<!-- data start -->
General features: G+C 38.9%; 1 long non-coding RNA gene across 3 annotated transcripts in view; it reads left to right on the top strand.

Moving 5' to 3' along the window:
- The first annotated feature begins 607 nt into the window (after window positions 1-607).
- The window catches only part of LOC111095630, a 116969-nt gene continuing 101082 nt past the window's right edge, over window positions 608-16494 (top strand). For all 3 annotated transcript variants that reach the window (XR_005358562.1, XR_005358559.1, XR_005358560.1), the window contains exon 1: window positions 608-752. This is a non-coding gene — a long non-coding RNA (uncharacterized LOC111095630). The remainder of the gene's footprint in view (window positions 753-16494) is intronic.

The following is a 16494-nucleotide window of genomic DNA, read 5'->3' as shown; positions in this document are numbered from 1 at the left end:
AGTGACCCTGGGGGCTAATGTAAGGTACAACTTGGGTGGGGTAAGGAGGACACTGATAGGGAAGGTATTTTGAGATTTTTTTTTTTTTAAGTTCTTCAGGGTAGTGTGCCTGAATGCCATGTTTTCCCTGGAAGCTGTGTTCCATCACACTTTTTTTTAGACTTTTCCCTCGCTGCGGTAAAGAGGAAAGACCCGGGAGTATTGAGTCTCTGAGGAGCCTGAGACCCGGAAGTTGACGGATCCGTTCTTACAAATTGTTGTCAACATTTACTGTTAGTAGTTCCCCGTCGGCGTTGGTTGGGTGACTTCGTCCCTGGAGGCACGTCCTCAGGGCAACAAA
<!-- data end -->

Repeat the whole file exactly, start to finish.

General features: G+C 38.9%; 1 long non-coding RNA gene across 3 annotated transcripts in view; it reads left to right on the top strand.

Moving 5' to 3' along the window:
- The first annotated feature begins 607 nt into the window (after window positions 1-607).
- The window catches only part of LOC111095630, a 116969-nt gene continuing 101082 nt past the window's right edge, over window positions 608-16494 (top strand). For all 3 annotated transcript variants that reach the window (XR_005358562.1, XR_005358559.1, XR_005358560.1), the window contains exon 1: window positions 608-752. This is a non-coding gene — a long non-coding RNA (uncharacterized LOC111095630). The remainder of the gene's footprint in view (window positions 753-16494) is intronic.

The following is a 16494-nucleotide window of genomic DNA, read 5'->3' as shown; positions in this document are numbered from 1 at the left end:
AGTGACCCTGGGGGCTAATGTAAGGTACAACTTGGGTGGGGTAAGGAGGACACTGATAGGGAAGGTATTTTGAGATTTTTTTTTTTTTAAGTTCTTCAGGGTAGTGTGCCTGAATGCCATGTTTTCCCTGGAAGCTGTGTTCCATCACACTTTTTTTTAGACTTTTCCCTCGCTGCGGTAAAGAGGAAAGACCCGGGAGTATTGAGTCTCTGAGGAGCCTGAGACCCGGAAGTTGACGGATCCGTTCTTACAAATTGTTGTCAACATTTACTGTTAGTAGTTCCCCGTCGGCGTTGGTTGGGTGACTTCGTCCCTGGAGGCACGTCCTCAGGGCAACAAA